‘‘Educating girls reduces the number of child marriages and crisis early pregnancies, among other issues and improves the overall socio-economic circumstances of young girls in marginalised and vulnerable pastoral communities who are subjected to numerous forms of violence. Not only do they suffer inflictions on the basis of gender but also social and cultural discrimination especially in the provision of education and participating in livelihood activities” – Judy Akedi, who works in Nairobi informal urban settlements (slums).
UN Secretary General, Kofi Annan, said on 9 April 2003: “To educate girls is to reduce poverty. That is the lesson that unites us today. We come to this lesson well prepared. Study after study has taught us that there is no tool for development more effective than the education of girls. No other policy is as likely to raise economic productivity, lower infant and maternal mortality, improve nutrition and promote health — including the prevention of HIV/AIDS. No other policy is as powerful in increasing the chances of education for the next generation. And yet, out of the millions of children in the world who are not in school, the majority are girls.”
As we celebrated International Women’s Day this week, (https://shalomconflictcenter.org/happy-international-womens-day-2/) there is an urgent need to prevent violence against the girl-child, and to transform perceptions and behaviour that promote such violence. The establishment of social care institutes addressing violence against women and children, both for the girl-child and the boy-child, was never more needed.
In the recent visit to Shalom-SCCRR in Nairobi by Chief Lazaraus from Ilemi Triangle (https://shalomconflictcenter.org/lazarus-epae-ereng-assistant-chief-nachukui-turkana-county-attests-to-shaloms-impact-peacebuilding-dividents-along-the-kenya-ethiopia-border/), he said: “girls at secondary school are less in numbers due to culture traditions, the covid-19 pandemic has also made it worse, as many girls have become pregnant”.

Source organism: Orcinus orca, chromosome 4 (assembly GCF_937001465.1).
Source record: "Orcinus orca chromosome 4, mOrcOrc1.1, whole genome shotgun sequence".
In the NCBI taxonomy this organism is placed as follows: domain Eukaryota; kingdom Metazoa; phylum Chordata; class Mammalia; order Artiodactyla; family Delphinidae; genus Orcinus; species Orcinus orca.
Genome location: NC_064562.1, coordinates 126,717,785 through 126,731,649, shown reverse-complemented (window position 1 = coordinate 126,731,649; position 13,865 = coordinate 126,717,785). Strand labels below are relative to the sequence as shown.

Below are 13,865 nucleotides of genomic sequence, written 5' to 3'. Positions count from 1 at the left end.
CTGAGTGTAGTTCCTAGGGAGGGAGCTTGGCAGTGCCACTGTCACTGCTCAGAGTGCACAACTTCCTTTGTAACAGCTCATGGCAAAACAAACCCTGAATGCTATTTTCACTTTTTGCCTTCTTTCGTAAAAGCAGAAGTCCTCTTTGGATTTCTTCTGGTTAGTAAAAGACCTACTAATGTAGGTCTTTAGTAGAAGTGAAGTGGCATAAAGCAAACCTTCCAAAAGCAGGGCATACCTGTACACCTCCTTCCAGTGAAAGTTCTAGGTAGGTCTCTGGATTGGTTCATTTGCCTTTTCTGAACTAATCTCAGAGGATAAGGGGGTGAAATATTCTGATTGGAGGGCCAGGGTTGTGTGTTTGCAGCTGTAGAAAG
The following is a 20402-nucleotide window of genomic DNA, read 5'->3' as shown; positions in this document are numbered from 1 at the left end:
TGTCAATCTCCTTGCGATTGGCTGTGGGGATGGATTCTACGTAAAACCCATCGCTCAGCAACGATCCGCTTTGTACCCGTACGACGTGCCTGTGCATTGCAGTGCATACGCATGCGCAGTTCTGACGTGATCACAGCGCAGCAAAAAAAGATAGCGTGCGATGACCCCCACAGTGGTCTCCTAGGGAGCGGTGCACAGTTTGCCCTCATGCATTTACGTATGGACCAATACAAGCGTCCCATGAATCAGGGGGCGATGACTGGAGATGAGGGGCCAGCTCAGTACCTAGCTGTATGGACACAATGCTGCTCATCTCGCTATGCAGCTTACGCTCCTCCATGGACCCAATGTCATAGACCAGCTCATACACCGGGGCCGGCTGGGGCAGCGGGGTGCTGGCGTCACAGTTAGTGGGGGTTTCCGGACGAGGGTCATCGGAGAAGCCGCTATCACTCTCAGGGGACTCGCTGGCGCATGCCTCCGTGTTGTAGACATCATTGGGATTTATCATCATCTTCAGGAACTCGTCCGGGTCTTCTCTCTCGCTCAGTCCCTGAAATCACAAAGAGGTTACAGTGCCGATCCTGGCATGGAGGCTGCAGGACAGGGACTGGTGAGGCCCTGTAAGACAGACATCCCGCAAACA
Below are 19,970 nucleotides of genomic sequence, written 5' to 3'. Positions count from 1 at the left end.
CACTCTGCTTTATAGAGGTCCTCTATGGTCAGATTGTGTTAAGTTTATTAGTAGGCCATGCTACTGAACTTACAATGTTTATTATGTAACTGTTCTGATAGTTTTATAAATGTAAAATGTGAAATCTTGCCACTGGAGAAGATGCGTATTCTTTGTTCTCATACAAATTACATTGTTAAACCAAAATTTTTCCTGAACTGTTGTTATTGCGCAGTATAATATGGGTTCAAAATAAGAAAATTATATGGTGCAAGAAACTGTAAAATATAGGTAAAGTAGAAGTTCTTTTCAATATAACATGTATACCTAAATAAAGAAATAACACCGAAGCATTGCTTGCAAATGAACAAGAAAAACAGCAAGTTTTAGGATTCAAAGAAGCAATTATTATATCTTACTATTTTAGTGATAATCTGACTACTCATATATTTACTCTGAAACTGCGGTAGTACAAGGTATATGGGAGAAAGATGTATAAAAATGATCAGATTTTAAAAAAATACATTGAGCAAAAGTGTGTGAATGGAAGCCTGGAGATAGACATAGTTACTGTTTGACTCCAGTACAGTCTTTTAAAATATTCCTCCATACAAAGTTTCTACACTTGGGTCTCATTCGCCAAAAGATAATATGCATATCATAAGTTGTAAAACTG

Establishing well equipped learning environment for the girls; monitoring enrolment, retention and performance
Esther Kibe, who works in Northern Kenya highlights that: “cultural traditional practices such as female genital mutilation (FGM) and pre-arranged early marriages frequently results in early teenage pregnancies in turn hindering these young girls from acquiring formal education. These teenage girls are then ushered into motherhood while their age mates in other parts of the nation continue attaining their education. As such an opportunity to transform their lives and that of their communities is impeded, often with severe consequences”.
According to the Kenya Data and Health Survey, 2014 over 13,000 teenage girls drop out of school annually because of pregnancy (https://ncpd.go.ke/teenage-pregnancy-in-kenya/)
This statistic has led to the relevant stakeholders from the national and county governments re-evaluating these girls ‘return-to-school’ or school re-entry policies.
Promoting community support for the education of the girl-child
This is a very common phenomenon in pastoral communities where Shalom-SCCRR works. ‘Young and vulnerable girls are seen as a source of livestock replenishment and hence are married off at an early age in order to get dowry. Lack of opportunity to get education has resulted into high levels of illiteracy among many young girls despite the Kenyan government ratifying all the key international conventions that promote the rights of children’’ according to Joyce Wamae.
Promoting safety and security of girls through school boarding
Shalom-SCCRR is improving the access and participation of girls and women in education. Education is one effective way of combating early marriage, promoting empowerment and reducing violence in these marginalised areas. It is foundational to Conflict Transformation and Peace-building.
Rosaline Serem, who helps with the facilitation of education projects in remote marginalized areas emphasizes: “Shalom-SCCRR through its education and development strategy is providing boarding facilities and amenities such as construction of dormitories, beds and mattresses to schools so as to prevent girls from travelling long and unsafe distances for education. The boarding facilities in these schools also provide the girls with enough time and security to concentrate on their studies leading to improved performance in their education formation and increased enrolment of the girl child”.